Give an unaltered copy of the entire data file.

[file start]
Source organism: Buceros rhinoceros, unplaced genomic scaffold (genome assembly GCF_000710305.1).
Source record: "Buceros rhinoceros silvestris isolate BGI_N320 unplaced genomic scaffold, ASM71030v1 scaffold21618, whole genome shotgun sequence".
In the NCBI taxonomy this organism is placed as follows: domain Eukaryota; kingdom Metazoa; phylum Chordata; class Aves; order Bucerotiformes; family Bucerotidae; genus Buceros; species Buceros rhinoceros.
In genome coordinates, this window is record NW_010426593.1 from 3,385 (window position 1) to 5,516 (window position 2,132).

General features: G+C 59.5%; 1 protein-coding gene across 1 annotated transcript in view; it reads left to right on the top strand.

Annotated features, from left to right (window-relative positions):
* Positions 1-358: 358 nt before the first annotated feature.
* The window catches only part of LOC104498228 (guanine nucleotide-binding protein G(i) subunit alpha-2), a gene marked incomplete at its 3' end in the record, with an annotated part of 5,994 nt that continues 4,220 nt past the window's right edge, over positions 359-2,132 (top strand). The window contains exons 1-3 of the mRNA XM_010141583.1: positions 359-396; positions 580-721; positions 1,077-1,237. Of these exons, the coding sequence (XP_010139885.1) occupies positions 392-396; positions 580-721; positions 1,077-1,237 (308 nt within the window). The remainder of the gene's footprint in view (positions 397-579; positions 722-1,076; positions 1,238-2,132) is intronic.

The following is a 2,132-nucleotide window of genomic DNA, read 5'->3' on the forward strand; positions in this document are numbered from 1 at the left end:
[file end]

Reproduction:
Source organism: Buceros rhinoceros, unplaced genomic scaffold (genome assembly GCF_000710305.1).
Source record: "Buceros rhinoceros silvestris isolate BGI_N320 unplaced genomic scaffold, ASM71030v1 scaffold21618, whole genome shotgun sequence".
In the NCBI taxonomy this organism is placed as follows: domain Eukaryota; kingdom Metazoa; phylum Chordata; class Aves; order Bucerotiformes; family Bucerotidae; genus Buceros; species Buceros rhinoceros.
In genome coordinates, this window is record NW_010426593.1 from 3,385 (window position 1) to 5,516 (window position 2,132).

General features: G+C 59.5%; 1 protein-coding gene across 1 annotated transcript in view; it reads left to right on the top strand.

Annotated features, from left to right (window-relative positions):
* Positions 1-358: 358 nt before the first annotated feature.
* The window catches only part of LOC104498228 (guanine nucleotide-binding protein G(i) subunit alpha-2), a gene marked incomplete at its 3' end in the record, with an annotated part of 5,994 nt that continues 4,220 nt past the window's right edge, over positions 359-2,132 (top strand). The window contains exons 1-3 of the mRNA XM_010141583.1: positions 359-396; positions 580-721; positions 1,077-1,237. Of these exons, the coding sequence (XP_010139885.1) occupies positions 392-396; positions 580-721; positions 1,077-1,237 (308 nt within the window). The remainder of the gene's footprint in view (positions 397-579; positions 722-1,076; positions 1,238-2,132) is intronic.

The following is a 2,132-nucleotide window of genomic DNA, read 5'->3' on the forward strand; positions in this document are numbered from 1 at the left end: